Calculating the Transition Tax: Cash Measurement Dates and Foreign Income Taxes
As described above, Section 965 generally requires each 10% U.S. shareholder that directly or indirectly owns stock of a DFIC to take all or a portion of the DFIC's accumulated offshore earnings into income in 2017 or 2018, depending on when the DFIC's tax year ends for U.S. federal income tax purposes.
Special tax rates apply to the amounts required to be taken into income by 10% U.S. shareholders (whether individuals or corporations) under Section 965. For U.S. corporations, the applicable tax rates on the earnings required to be taken into account under Section 965 generally are 8% and 15.5%, depending on whether the earnings have been reinvested in the applicable foreign corporation's business, or retained in the form of cash or cash equivalents. In determining the extent to which the 8% or the 15.5% rate applies to the income required to be included by a 10% U.S. shareholder, Section 965 requires the 10% U.S. shareholder to determine its share of the cash held by any of its SFCs (termed the "cash position") as of certain dates. The Notice states that the Treasury Department and the IRS intend to issue regulations providing that these dates generally will fall between November 1, 2015, and December 31, 2018, depending both on the dates on which the 10% U.S. shareholder held an interest in the applicable SFC, and the dates on which the SFC's tax years ended for U.S. federal income tax purposes. The Notice further states that these regulations will require a 10% U.S. shareholder to take into account certain cash positions of an SFC regardless of whether the 10% U.S. shareholder owned any interest in the SFC as of the other applicable measurement dates.
The Notice also describes regulations that will be issued to address how foreign income taxes accrued after November 2, 2017, but on or before December 31, 2017, are taken into account under Section 965. Foreign income taxes accrued on or before November 2, 2017, generally would reduce a DFIC's accumulated offshore earnings as of that date for purposes of Section 965, but foreign income taxes for 2017 that are imposed on a calendar-year basis may not have accrued for U.S. federal income tax purposes on November 2, 2017, even though they may become payable with respect to earnings accumulated as of that date. Thus, for purposes of determining an SFC's accumulated offshore earnings as of November 2, 2017, the regulations will effectively accelerate the accrual of certain foreign income taxes that are accrued for U.S. federal income tax purposes before January 1, 2018 in the SFC's U.S. taxable year that includes November 2, 2017, and are attributable to periods ending on or before November 2, 2017.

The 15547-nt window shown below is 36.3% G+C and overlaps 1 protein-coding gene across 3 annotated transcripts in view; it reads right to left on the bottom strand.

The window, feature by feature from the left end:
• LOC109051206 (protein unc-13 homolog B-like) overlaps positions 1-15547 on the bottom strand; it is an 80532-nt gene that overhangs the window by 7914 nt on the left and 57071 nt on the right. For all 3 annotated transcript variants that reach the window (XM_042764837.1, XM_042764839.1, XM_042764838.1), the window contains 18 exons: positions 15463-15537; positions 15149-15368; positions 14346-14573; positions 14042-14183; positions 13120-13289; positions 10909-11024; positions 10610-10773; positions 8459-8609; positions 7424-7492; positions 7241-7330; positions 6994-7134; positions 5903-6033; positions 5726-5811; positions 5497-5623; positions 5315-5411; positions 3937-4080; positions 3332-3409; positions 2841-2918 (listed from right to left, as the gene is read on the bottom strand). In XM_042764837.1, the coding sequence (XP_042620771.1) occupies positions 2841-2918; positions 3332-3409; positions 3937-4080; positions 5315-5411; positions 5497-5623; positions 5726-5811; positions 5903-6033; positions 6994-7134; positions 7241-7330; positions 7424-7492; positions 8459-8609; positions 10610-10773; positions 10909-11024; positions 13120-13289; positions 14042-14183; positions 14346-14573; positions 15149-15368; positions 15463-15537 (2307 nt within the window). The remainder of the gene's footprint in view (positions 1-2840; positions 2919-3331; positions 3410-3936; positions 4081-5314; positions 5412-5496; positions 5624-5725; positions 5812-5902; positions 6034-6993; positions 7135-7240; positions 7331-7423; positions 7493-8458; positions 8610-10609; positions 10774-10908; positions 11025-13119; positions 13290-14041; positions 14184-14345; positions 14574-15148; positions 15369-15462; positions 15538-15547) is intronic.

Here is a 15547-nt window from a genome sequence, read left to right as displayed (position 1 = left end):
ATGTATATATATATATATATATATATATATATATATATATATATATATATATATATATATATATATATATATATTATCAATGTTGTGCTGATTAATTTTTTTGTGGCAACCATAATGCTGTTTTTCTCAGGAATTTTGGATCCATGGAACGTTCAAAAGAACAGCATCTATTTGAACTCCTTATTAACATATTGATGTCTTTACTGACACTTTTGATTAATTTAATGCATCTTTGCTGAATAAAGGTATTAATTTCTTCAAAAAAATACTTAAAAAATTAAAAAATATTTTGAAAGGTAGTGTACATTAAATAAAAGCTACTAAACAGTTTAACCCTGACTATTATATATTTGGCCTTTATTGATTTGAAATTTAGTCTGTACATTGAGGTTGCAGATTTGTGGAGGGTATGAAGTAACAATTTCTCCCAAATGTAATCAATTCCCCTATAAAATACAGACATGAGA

According to the Notice, the Treasury Department and the IRS intend to issue regulations that would disregard transactions undertaken after November 2, 2017, with a principal purpose of reducing a 10% U.S. shareholder's tax liability under Section 965. For purposes of this rule, "cash reduction transactions," "E&P reduction transactions," and "pro rata share transactions" will be presumed to be undertaken with such a principal purpose (which presumption can be rebutted only if facts and circumstances clearly establish otherwise). The Notice describes these transactions as follows:
- Cash reduction transaction. A transfer of cash, accounts receivable or cash equivalents by an SFC to (or an assumption by an SFC of accounts payable of) one of the SFC's 10% U.S. shareholders or a person related to one of the SFC's 10% U.S. shareholders, such that the 10% U.S. shareholder's aggregate foreign cash position is reduced.
- E&P reduction transaction. A transaction between an SFC and any of: (i) a 10% U.S. shareholder of such SFC; (ii) another SFC of such 10% U.S. shareholder; or (iii) any person related to such 10% U.S. shareholder that in each case reduces the accumulated offshore earnings of such SFC or another SFC of such 10% U.S. shareholder.